'Popcorn Lung' Lawsuit Nets $7.2M Award


Wayne Watson's love of popcorn almost turned deadly after he developed respiratory problems in 2007 known as "popcorn lung."

Watson, a Denver native, says he ate about two bags of popcorn everyday for 10 years, and developed the rare disease possibly from inhaling the artificial butter smell of the microwave popcorn. On Wednesday, Watson won a $7.2 million verdict against Gilster-Mary Lee Corp., The Kroger Co. and Dillon Companies Inc., for his illness.

"I probably look like a fairly healthy guy but I only have, on a good day, about 53 percent lung capacity," Watson told ABC News.

Popcorn lung is usually found in plant workers exposed to high levels of diacetyl, an artificial flavoring used to give popcorn that buttery taste. Watson sued the popcorn maker and the supermarket that sold it, Kroger, claiming the companies never warned consumers that diacetyl - also recently linked to Alzheimer's-was dangerous.

"They thought that no consumer would ever be exposed to enough of it to make a difference well they rolled the dice and they lose," Watson told ABC News.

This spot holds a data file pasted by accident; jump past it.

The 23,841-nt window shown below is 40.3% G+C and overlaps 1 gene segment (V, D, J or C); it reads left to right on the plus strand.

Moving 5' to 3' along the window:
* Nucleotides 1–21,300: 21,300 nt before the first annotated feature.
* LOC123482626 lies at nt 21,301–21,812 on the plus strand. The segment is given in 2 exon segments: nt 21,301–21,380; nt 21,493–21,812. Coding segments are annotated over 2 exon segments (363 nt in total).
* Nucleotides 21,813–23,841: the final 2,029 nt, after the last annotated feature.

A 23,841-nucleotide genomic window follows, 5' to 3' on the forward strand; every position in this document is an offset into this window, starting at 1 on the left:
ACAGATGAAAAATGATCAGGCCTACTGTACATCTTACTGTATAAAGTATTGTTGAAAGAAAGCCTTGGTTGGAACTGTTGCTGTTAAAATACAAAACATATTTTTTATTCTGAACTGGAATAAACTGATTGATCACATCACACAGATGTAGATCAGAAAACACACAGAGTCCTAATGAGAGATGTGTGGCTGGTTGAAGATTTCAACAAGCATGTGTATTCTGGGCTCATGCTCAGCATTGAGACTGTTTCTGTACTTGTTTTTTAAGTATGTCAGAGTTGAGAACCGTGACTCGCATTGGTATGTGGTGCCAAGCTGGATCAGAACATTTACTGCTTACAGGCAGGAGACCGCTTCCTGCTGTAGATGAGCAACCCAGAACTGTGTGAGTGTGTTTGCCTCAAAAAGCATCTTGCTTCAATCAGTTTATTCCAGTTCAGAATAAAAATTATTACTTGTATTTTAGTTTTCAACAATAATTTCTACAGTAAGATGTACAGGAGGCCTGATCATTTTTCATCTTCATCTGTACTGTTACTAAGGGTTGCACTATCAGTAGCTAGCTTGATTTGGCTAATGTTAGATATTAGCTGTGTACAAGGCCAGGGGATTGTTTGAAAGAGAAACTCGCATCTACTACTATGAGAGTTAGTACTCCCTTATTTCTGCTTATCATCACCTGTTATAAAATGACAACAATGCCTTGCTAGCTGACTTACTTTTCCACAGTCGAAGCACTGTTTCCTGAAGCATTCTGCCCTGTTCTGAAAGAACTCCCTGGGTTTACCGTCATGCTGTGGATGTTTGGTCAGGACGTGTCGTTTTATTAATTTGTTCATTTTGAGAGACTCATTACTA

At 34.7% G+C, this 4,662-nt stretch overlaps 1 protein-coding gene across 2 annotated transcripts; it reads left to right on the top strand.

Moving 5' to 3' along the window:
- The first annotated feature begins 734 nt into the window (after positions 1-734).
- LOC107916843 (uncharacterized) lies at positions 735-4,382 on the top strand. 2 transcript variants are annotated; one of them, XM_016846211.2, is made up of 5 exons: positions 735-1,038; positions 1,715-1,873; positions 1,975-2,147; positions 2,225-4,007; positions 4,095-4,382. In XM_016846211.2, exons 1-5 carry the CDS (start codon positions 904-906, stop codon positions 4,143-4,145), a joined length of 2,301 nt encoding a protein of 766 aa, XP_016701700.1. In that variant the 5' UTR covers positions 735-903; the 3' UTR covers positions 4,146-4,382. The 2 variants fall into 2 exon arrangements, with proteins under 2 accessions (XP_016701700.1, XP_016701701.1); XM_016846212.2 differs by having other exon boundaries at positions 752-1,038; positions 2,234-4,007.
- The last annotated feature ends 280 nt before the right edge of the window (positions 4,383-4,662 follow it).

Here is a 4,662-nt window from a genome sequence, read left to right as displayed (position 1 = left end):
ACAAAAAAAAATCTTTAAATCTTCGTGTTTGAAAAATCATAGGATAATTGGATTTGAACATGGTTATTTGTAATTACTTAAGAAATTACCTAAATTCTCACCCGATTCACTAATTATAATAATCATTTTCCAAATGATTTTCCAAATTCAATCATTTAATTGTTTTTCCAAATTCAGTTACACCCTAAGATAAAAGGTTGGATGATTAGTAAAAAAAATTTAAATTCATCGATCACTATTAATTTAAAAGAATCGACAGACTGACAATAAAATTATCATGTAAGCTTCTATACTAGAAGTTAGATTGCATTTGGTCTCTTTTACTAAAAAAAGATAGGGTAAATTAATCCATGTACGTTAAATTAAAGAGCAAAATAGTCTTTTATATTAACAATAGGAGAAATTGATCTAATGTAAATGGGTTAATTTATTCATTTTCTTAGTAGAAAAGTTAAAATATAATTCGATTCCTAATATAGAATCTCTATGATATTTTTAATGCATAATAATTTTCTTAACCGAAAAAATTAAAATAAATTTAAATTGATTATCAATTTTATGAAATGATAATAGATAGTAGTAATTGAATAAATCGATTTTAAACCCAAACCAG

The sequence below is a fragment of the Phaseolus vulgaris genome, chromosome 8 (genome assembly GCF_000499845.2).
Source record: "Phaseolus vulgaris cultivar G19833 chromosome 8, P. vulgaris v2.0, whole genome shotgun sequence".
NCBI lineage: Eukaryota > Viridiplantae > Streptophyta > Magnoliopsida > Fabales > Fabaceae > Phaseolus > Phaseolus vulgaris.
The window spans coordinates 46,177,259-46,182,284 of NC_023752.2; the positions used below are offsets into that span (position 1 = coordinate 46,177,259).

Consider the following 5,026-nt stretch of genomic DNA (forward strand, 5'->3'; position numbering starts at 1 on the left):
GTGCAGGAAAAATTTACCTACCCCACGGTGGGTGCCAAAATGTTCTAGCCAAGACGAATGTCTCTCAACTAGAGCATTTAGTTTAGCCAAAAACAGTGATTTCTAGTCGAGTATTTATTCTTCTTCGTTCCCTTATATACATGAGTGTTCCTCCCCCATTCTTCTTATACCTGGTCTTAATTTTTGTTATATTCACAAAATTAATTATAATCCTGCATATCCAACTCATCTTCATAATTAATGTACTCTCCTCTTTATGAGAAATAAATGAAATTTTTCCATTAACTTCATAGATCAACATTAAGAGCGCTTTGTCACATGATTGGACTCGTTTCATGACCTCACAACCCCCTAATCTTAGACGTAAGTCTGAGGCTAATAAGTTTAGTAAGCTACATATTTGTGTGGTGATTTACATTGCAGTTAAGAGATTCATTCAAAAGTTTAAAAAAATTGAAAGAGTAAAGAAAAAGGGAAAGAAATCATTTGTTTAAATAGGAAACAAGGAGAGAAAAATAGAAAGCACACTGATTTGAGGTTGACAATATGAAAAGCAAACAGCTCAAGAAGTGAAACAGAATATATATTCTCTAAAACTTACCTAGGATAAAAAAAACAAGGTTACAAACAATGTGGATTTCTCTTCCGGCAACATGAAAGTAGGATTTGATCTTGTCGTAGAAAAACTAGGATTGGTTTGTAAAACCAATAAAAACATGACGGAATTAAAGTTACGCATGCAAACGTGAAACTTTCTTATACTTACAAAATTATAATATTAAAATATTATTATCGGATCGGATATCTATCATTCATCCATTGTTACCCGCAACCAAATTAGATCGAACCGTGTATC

Defense attorneys argued that Watson's health problems stemmed from working with carpet-cleaning chemicals for years, according to KCNC-TV in Denver.

Many manufacturers no longer use the diacetyl in microwave popcorn. The popcorn maker, Glister-Mary Lee, did not return ABC News' calls for a comment, but issued a statement to KCNC-TV, saying, it was disappointed with the jury's decision and is "evaluating next steps." The statement added the company has provided "safe, quality microwave popcorn for two decades."

Watson previously settled claims against the flavor developer FONA International Inc., formerly Flavors of North America Inc., according to The Associated Press.

As for the money, Watson plans on giving some to charity, but says he will not be buying microwave popcorn.